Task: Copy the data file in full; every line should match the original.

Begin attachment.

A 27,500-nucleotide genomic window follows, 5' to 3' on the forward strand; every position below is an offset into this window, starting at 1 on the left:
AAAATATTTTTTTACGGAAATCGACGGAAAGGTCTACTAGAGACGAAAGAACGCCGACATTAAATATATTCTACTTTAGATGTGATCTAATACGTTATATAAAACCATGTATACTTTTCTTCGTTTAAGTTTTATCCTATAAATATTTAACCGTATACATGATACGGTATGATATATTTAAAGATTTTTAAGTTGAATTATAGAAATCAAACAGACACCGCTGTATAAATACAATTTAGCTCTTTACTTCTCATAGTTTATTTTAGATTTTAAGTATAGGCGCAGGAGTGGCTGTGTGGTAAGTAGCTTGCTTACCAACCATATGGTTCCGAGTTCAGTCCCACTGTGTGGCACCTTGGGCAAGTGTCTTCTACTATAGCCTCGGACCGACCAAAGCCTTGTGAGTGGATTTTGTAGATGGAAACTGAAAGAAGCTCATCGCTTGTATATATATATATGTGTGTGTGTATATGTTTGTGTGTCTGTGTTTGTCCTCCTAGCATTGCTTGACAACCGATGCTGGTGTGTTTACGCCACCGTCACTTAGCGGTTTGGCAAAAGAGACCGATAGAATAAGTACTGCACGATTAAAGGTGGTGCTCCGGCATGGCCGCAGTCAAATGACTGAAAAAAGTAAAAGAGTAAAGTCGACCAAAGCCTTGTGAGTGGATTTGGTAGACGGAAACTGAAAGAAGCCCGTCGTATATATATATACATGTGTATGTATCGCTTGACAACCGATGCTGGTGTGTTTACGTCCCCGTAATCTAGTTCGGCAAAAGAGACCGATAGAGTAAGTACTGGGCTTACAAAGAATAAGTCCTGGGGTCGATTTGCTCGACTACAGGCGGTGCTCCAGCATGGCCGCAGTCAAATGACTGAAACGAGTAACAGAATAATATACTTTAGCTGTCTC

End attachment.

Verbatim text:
A 27,500-nucleotide genomic window follows, 5' to 3' on the forward strand; every position below is an offset into this window, starting at 1 on the left:
AAAATATTTTTTTACGGAAATCGACGGAAAGGTCTACTAGAGACGAAAGAACGCCGACATTAAATATATTCTACTTTAGATGTGATCTAATACGTTATATAAAACCATGTATACTTTTCTTCGTTTAAGTTTTATCCTATAAATATTTAACCGTATACATGATACGGTATGATATATTTAAAGATTTTTAAGTTGAATTATAGAAATCAAACAGACACCGCTGTATAAATACAATTTAGCTCTTTACTTCTCATAGTTTATTTTAGATTTTAAGTATAGGCGCAGGAGTGGCTGTGTGGTAAGTAGCTTGCTTACCAACCATATGGTTCCGAGTTCAGTCCCACTGTGTGGCACCTTGGGCAAGTGTCTTCTACTATAGCCTCGGACCGACCAAAGCCTTGTGAGTGGATTTTGTAGATGGAAACTGAAAGAAGCTCATCGCTTGTATATATATATATGTGTGTGTGTATATGTTTGTGTGTCTGTGTTTGTCCTCCTAGCATTGCTTGACAACCGATGCTGGTGTGTTTACGCCACCGTCACTTAGCGGTTTGGCAAAAGAGACCGATAGAATAAGTACTGCACGATTAAAGGTGGTGCTCCGGCATGGCCGCAGTCAAATGACTGAAAAAAGTAAAAGAGTAAAGTCGACCAAAGCCTTGTGAGTGGATTTGGTAGACGGAAACTGAAAGAAGCCCGTCGTATATATATATACATGTGTATGTATCGCTTGACAACCGATGCTGGTGTGTTTACGTCCCCGTAATCTAGTTCGGCAAAAGAGACCGATAGAGTAAGTACTGGGCTTACAAAGAATAAGTCCTGGGGTCGATTTGCTCGACTACAGGCGGTGCTCCAGCATGGCCGCAGTCAAATGACTGAAACGAGTAACAGAATAATATACTTTAGCTGTCTC